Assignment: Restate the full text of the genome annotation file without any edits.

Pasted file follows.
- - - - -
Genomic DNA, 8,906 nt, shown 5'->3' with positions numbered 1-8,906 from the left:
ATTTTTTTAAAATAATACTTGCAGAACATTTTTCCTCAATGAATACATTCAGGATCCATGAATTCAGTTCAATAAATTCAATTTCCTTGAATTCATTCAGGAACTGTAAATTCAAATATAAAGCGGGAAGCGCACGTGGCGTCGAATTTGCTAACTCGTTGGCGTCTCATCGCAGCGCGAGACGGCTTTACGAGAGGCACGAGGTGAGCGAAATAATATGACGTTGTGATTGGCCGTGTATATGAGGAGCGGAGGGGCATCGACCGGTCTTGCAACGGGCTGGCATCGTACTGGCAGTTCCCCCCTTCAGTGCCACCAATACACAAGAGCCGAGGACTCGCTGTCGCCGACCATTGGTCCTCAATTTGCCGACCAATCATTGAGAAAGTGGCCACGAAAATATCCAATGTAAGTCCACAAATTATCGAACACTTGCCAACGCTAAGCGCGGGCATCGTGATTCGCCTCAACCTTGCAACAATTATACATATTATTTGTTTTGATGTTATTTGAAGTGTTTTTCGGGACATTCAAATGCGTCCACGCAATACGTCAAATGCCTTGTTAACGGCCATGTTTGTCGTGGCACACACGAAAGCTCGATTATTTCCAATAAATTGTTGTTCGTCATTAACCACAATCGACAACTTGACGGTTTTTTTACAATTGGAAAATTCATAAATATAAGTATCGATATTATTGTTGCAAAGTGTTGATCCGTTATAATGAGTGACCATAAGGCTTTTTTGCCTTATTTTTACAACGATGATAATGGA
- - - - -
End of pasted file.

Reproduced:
Genomic DNA, 8,906 nt, shown 5'->3' with positions numbered 1-8,906 from the left:
ATTTTTTTAAAATAATACTTGCAGAACATTTTTCCTCAATGAATACATTCAGGATCCATGAATTCAGTTCAATAAATTCAATTTCCTTGAATTCATTCAGGAACTGTAAATTCAAATATAAAGCGGGAAGCGCACGTGGCGTCGAATTTGCTAACTCGTTGGCGTCTCATCGCAGCGCGAGACGGCTTTACGAGAGGCACGAGGTGAGCGAAATAATATGACGTTGTGATTGGCCGTGTATATGAGGAGCGGAGGGGCATCGACCGGTCTTGCAACGGGCTGGCATCGTACTGGCAGTTCCCCCCTTCAGTGCCACCAATACACAAGAGCCGAGGACTCGCTGTCGCCGACCATTGGTCCTCAATTTGCCGACCAATCATTGAGAAAGTGGCCACGAAAATATCCAATGTAAGTCCACAAATTATCGAACACTTGCCAACGCTAAGCGCGGGCATCGTGATTCGCCTCAACCTTGCAACAATTATACATATTATTTGTTTTGATGTTATTTGAAGTGTTTTTCGGGACATTCAAATGCGTCCACGCAATACGTCAAATGCCTTGTTAACGGCCATGTTTGTCGTGGCACACACGAAAGCTCGATTATTTCCAATAAATTGTTGTTCGTCATTAACCACAATCGACAACTTGACGGTTTTTTTACAATTGGAAAATTCATAAATATAAGTATCGATATTATTGTTGCAAAGTGTTGATCCGTTATAATGAGTGACCATAAGGCTTTTTTGCCTTATTTTTACAACGATGATAATGGA